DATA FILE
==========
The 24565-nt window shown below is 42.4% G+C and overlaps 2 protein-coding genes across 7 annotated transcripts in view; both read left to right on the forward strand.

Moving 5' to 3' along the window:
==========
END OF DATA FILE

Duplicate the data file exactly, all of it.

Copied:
The 24565-nt window shown below is 42.4% G+C and overlaps 2 protein-coding genes across 7 annotated transcripts in view; both read left to right on the forward strand.

Moving 5' to 3' along the window: